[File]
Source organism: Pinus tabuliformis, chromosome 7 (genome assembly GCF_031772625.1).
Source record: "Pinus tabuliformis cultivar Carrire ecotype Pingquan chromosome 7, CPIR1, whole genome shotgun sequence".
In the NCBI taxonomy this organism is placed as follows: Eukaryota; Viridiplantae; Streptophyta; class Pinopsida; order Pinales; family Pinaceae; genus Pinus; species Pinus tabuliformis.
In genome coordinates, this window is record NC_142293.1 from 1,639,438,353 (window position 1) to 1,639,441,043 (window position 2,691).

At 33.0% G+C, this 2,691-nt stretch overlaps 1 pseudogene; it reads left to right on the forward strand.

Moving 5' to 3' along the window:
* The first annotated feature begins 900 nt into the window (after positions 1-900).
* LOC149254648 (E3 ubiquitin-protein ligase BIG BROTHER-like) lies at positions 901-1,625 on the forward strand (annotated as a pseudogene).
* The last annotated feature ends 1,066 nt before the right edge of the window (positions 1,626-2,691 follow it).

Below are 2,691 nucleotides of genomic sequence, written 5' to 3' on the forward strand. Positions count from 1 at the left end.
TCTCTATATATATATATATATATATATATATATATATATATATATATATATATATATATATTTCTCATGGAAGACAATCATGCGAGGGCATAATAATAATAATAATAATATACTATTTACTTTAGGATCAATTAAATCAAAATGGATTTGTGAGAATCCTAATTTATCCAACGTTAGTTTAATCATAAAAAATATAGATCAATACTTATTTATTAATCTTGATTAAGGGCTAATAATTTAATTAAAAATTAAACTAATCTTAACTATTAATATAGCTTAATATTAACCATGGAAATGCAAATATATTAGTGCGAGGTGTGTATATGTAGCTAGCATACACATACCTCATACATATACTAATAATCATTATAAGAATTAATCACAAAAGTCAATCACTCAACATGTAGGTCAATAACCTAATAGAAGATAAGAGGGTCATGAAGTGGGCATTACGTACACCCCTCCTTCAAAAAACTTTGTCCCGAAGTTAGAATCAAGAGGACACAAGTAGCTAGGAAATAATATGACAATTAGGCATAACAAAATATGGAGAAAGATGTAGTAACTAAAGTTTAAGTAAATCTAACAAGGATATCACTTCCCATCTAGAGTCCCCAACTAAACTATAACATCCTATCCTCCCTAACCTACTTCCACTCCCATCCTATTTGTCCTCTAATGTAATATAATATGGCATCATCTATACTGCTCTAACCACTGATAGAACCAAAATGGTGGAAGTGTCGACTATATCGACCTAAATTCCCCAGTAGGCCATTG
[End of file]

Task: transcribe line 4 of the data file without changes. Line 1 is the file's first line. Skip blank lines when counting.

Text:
In genome coordinates, this window is record NC_142293.1 from 1,639,438,353 (window position 1) to 1,639,441,043 (window position 2,691).